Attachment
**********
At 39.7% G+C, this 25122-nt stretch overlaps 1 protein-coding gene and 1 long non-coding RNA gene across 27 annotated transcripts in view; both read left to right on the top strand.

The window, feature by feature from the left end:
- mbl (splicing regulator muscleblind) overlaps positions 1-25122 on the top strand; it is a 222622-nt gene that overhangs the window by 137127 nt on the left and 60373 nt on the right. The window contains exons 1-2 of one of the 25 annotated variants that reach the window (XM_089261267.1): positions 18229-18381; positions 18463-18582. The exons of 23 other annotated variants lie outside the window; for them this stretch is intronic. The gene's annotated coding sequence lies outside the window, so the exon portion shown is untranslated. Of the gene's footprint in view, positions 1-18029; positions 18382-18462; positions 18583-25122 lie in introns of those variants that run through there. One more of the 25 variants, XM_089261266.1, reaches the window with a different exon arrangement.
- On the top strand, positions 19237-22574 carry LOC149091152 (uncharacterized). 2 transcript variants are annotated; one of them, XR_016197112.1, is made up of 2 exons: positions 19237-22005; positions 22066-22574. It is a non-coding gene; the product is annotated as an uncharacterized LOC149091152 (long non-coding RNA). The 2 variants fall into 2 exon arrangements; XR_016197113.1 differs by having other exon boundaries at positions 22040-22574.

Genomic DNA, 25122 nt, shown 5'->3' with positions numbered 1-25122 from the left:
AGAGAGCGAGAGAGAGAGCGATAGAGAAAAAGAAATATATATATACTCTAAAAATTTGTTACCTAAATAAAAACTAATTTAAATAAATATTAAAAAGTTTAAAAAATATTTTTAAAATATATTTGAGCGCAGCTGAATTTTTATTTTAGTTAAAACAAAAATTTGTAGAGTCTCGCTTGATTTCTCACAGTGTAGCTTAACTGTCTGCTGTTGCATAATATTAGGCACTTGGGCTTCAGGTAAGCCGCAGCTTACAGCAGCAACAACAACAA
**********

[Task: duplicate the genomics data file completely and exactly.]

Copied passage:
At 39.7% G+C, this 25122-nt stretch overlaps 1 protein-coding gene and 1 long non-coding RNA gene across 27 annotated transcripts in view; both read left to right on the top strand.

The window, feature by feature from the left end:
- mbl (splicing regulator muscleblind) overlaps positions 1-25122 on the top strand; it is a 222622-nt gene that overhangs the window by 137127 nt on the left and 60373 nt on the right. The window contains exons 1-2 of one of the 25 annotated variants that reach the window (XM_089261267.1): positions 18229-18381; positions 18463-18582. The exons of 23 other annotated variants lie outside the window; for them this stretch is intronic. The gene's annotated coding sequence lies outside the window, so the exon portion shown is untranslated. Of the gene's footprint in view, positions 1-18029; positions 18382-18462; positions 18583-25122 lie in introns of those variants that run through there. One more of the 25 variants, XM_089261266.1, reaches the window with a different exon arrangement.
- On the top strand, positions 19237-22574 carry LOC149091152 (uncharacterized). 2 transcript variants are annotated; one of them, XR_016197112.1, is made up of 2 exons: positions 19237-22005; positions 22066-22574. It is a non-coding gene; the product is annotated as an uncharacterized LOC149091152 (long non-coding RNA). The 2 variants fall into 2 exon arrangements; XR_016197113.1 differs by having other exon boundaries at positions 22040-22574.

Genomic DNA, 25122 nt, shown 5'->3' with positions numbered 1-25122 from the left:
AGAGAGCGAGAGAGAGAGCGATAGAGAAAAAGAAATATATATATACTCTAAAAATTTGTTACCTAAATAAAAACTAATTTAAATAAATATTAAAAAGTTTAAAAAATATTTTTAAAATATATTTGAGCGCAGCTGAATTTTTATTTTAGTTAAAACAAAAATTTGTAGAGTCTCGCTTGATTTCTCACAGTGTAGCTTAACTGTCTGCTGTTGCATAATATTAGGCACTTGGGCTTCAGGTAAGCCGCAGCTTACAGCAGCAACAACAACAA